Let’s stay in the year 1934, and stick with high-handed melodrama, while we’re at it. Success at Any Price illustrates a point that I’d describe with Shanghai Express if TCM would just show it again… that even fur I’m not a huge fan of can be put to great use.
Success at Any Price – The Film
So, we have a character who ruthlessly works up the corporate ladder, ruining lives along the way only to suffer a final comeuppance in the end yet narrowly escape so that a happy ending can be realized. I liked this character more when it was a girl played by Barbara Stanwyck in Baby Face. Here’s it’s some guy named Joe played by Douglas Fairbanks Jr., who ends up looking very Clark Gable-y throughout the film. Thankfully for all involved, Douglas isn’t the one wearing the furs this time around; that’s handled by the object of his desire: his boss’s mistress. Whom, I should point out, he eventually marries and then… divorces.
Success at Any Price – The Furs
Genevieve Tobin plays Agnes Carter, the mistress of a rich man and then the wife of another rich man, with a wardrobe that reflects both. She wears most of the film’s furs, though another appears in furs not quite worthy of a wealthy mistress.
Agnes appears early in the film with Raymond Merrit, the “master” in her mistress relationship, played by Frank Morgan, who’s in his smarmy-executive mode for this one.
Here we have Colleen More, the “true love” of the piece, in this small fur collar that you’re probably wondering why I included at all.
Because it briefly appears opposite this, the marquee fur of the film, a coat with an enormous sable fur collar and cuffs.
Though I generally find sable to be in the same rather drab class as mink, a “brown paper bag” fur, so to speak, this is an excellent use of it.
As alluded to the opening, it reminds me of Dietrich’s fur-trimmed coat from the train sequence in Shanghai Express, right down to the pose she strikes wearing it.
While the cinematography isn’t quite the equal of the pitch-perfect frames (very appropriately) lavished on Marlene Dietrich, the sequence frames Genevieve Tobin from the waist up. It keeps the large collar well in view much of the time. Sadly they did feel the need to cut to shots of Douglas Fairbanks Jr. throughout.
This is Joe and Agnes’ first meeting, where he falls a bit in lust (why is that, Joe?) and decides to poach her from the boss. The end of the scene shows Agnes lightly brushing the oversized sable collar and suggesting he can’t have her, beautifully subtle use of the fur’s sensuality.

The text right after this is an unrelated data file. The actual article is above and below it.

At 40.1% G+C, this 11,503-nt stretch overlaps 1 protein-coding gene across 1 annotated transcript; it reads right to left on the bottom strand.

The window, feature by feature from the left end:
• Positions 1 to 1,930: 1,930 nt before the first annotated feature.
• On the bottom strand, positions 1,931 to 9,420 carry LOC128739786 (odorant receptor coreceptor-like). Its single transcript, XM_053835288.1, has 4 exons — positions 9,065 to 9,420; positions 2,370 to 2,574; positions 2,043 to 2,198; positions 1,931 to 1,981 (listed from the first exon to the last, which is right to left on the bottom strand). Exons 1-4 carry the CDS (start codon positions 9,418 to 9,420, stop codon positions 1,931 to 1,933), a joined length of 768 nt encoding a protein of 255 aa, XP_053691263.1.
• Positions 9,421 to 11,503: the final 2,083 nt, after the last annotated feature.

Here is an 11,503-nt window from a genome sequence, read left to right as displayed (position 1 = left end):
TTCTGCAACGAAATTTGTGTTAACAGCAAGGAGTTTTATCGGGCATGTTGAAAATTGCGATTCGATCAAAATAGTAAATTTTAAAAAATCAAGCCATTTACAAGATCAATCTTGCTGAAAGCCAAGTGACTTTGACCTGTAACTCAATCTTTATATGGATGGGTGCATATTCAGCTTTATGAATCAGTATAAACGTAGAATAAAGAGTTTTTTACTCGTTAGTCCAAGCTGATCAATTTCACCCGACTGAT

Joe does get her, and once he’s rich, he keeps Agnes in the furs to which she had become accustomed, including this red fox fur collar/cuff combination.
A wrap or jacket, you say? Not really; the arms come off and leave only the collar attached to the dress.
In another callback to the last update, this film features a “blink-and-you’ll-miss-it” fox, too; Agnes wears this silver fox wrap as she returns home and then immediately removes it. Sad, it looked to be quite lovely.
Agnes makes the final split with Joe in this short-haired fur coat that’s not mink, and I’m not sure I really care what it is, but obligatory inclusion is obligatory. He fell in love with the sable and divorced this… I can’t say I blame him.
Talk about obligatory… Colleen Moore appears at the end in this dreadful fur-trimmed coat as she talks Joe down from suicide. Again, Joe, I wouldn’t blame you…
The sable is the showpiece here, and though not entirely up to the standards of Shanghai Express, it is a fabulous fur and is well filmed with 3+ minutes of screen time. Goes to show that if you’re going to with something like a sable, go big or go home. The additional red fox is a solid “value add” to the film in both quality and runtime, adding a good 4 minutes to the total, bringing the ratio to a rare 20%. The remainder is what they are, as I sometimes remind myself that some people actually find drab, conservative short-haired furs quite fashionable.
Fur Runtime: approx 15 minutes
Film Runtime: 74 minutes
On-Screen Fur Ratio: 20%